Introduction to Rob Nixon’s Slow Violence and the Environmentalism of the Poor
By Anne Dance
This post is the first in a series responding to the first two sections of Rob Nixon’s Slow Violence and the Environmentalism of the Poor.
The central argument in Rob Nixon’s Slow Violence and the Environmentalism of the Poor—that there’s a long history of people and their homes being treated as disposable—is worth restating. It’s worth shouting from the rooftops.
Rob Nixon’s book shows how the invisible, destructive impacts of neoliberalism stretch across vast spatial and temporal scales. Within this history, profits are internalized and risks exacerbated as they are offloaded on poor communities. The repercussions of slow violence are less conspicuous than those of environmental problems like the Pacific Garbage Patch, but they are no less real, and all the more challenging because they have eluded effective policy making.
Contesting the idea that environmentalism is exclusively the cause célèbre of privileged activists in rich countries, Nixon discusses the long history of writers and ordinary people resisting slow violence and provides a solid introduction to key environmental justice case studies such as the 1984 Bhopal chemical explosion and concepts like biological citizenship (Nixon 45-67). Clear writing and careful engagement with relevant scholarship makes Slow Violence ideal for students and others seeking to understand environmental justice issues.
As discussed by Nixon, corporations’ appropriation of scientific ideas about nature’s resiliency especially resonates with research on land remediation (Nixon 21). Industry and government claims that the environment can heal itself ignore the longer environmental impacts of development and are symptomatic of a willfully ignorant appreciation of science. The argument also allows operators, regulators, and other actors to forgo any obligation to spend money or develop better regulations to clean up polluted sites. This is an ongoing problem around the world, as remediation activities are not keeping up with extraction (Worrall et al 1426-1434).
Slow Violence effectively contests the logic of numerous ethically, environmentally, and socially disastrous decisions, such as America’s ongoing use of imprecise cluster munitions in Afghanistan and Iraq (Nixon 199-232). “Scientific and imaginative testimony” can help make the impacts of these decisions visible (Nixon 14). So too can embedding environmental justice considerations and more comprehensive environmental assessments into existing policy regimes and foreign policy, drawing on precedents set by the US Executive Order #12898 and growing recognition of risk societies (Haalbom et al. 227-241).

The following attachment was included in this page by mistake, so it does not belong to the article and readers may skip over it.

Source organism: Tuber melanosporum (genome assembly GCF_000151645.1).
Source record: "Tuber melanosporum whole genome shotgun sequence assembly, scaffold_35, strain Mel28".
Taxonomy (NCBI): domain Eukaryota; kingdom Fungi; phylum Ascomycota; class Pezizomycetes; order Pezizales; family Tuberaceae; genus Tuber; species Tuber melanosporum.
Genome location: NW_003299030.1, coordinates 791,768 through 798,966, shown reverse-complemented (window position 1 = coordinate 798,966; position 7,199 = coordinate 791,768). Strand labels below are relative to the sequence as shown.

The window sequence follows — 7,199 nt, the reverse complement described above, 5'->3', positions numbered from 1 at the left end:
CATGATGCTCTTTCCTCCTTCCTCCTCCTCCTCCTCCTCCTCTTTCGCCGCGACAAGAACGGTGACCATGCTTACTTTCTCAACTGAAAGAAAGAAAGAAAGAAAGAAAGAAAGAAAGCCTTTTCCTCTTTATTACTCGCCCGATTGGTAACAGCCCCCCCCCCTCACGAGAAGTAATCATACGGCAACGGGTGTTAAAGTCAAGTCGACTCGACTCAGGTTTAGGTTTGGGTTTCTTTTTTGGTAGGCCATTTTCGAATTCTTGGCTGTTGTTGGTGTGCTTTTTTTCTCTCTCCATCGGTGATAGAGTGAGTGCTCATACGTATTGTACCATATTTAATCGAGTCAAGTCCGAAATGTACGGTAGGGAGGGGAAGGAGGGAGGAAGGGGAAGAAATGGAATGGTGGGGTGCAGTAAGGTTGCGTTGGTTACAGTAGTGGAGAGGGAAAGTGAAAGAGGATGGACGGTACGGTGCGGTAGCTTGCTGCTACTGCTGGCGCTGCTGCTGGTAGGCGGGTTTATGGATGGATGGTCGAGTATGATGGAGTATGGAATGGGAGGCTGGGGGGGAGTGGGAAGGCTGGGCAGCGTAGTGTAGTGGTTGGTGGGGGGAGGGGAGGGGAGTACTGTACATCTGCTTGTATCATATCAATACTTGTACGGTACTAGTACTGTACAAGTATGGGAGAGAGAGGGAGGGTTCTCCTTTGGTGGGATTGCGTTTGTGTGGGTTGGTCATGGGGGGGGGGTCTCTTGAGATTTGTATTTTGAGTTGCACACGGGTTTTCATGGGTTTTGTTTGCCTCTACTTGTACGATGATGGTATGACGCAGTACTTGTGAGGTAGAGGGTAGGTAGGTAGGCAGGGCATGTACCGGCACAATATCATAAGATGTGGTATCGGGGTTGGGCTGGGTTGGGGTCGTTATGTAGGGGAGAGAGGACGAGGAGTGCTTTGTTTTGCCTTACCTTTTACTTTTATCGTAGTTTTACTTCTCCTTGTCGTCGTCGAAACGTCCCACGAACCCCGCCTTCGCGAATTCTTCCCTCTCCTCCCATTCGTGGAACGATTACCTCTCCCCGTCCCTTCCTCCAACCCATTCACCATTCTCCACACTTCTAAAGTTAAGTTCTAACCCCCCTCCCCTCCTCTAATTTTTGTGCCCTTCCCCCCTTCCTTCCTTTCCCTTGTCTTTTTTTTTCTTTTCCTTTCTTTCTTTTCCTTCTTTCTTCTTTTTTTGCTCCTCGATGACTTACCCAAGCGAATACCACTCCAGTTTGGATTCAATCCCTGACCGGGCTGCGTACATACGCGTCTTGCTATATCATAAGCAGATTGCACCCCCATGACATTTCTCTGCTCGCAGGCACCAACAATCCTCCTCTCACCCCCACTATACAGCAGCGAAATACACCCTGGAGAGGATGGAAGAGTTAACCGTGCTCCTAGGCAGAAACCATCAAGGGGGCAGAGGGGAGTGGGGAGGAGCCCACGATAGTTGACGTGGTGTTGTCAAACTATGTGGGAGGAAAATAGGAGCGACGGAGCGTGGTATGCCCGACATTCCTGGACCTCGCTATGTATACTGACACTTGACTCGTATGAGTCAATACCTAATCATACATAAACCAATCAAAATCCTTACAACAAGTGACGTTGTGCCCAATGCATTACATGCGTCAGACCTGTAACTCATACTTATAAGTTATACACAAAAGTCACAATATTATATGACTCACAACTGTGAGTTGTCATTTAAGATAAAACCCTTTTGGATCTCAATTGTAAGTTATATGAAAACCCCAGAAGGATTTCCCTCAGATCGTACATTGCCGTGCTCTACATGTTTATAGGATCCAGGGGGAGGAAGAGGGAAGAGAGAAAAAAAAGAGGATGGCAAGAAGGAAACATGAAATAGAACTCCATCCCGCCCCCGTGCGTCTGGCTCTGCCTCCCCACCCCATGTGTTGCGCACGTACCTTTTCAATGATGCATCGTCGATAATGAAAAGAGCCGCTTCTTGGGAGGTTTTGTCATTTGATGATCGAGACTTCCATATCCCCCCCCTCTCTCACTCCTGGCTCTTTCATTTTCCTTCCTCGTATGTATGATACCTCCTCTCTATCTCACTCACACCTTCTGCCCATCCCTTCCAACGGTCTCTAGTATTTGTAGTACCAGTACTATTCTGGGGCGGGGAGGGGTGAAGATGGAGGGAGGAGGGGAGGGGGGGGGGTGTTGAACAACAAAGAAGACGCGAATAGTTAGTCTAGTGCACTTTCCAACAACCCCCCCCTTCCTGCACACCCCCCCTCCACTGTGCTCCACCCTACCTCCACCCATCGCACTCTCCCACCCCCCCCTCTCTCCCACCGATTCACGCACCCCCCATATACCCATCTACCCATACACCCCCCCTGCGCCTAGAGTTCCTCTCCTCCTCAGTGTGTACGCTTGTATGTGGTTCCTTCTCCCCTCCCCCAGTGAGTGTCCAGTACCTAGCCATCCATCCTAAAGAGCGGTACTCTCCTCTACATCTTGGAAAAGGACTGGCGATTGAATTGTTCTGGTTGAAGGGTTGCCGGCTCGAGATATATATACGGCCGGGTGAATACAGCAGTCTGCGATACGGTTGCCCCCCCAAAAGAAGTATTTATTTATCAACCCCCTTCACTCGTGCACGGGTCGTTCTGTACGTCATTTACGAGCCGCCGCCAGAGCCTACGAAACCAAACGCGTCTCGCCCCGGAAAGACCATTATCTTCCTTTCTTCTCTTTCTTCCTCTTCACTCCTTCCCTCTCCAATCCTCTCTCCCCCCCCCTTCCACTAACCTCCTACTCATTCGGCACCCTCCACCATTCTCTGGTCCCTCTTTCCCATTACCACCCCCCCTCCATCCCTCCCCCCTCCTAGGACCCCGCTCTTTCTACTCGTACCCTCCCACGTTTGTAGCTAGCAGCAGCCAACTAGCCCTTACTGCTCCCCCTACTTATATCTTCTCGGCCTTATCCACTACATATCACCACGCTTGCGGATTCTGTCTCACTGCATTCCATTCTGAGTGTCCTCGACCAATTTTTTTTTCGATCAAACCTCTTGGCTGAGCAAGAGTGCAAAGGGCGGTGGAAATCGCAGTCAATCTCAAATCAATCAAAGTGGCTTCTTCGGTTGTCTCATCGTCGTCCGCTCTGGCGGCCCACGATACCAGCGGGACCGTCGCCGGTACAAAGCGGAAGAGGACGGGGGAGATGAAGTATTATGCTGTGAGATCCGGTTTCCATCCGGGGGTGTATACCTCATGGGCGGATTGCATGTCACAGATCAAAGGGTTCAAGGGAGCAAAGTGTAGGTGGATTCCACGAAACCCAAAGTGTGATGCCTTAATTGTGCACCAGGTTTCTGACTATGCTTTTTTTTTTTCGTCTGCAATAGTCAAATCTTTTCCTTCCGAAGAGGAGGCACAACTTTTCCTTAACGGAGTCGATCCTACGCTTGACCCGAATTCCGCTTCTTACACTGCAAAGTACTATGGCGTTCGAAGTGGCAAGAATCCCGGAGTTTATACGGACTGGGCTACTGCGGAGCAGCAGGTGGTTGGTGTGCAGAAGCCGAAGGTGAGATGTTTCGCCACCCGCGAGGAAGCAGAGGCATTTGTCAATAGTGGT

Slow Violence is also a call to spend more time with literary efforts that stretch our understanding of temporal and spatial violence while evoking empathy without complacency, works that show how communities and individuals have lived with the ongoing legacies of this violence.
Anne Dance is a Postdoctoral Fellow in the Department of History at Memorial University of Newfoundland. She is funded by Resources and Sustainable Development in the Arctic and is studying mine remediation in the north.
Haalboom, Bethany, Susan J. Elliott, John Eyles and Henry Muggah. “The Risk Society at Work in the Sydney ‘Tar Ponds’.” Canadian Geographer 50, no. 2 (June 2006): 227–241.
Nixon, Rob. Slow Violence and the Environmentalism of the Poor. Cambridge: Harvard University Press, 2011.
Worrall, Rhys, David Neil, David Bremerton, and David Mulligan. “Towards a sustainability criteria and indicators framework for legacy mine land,” Journal of Cleaner Production 17 (2009): 1426-1434.
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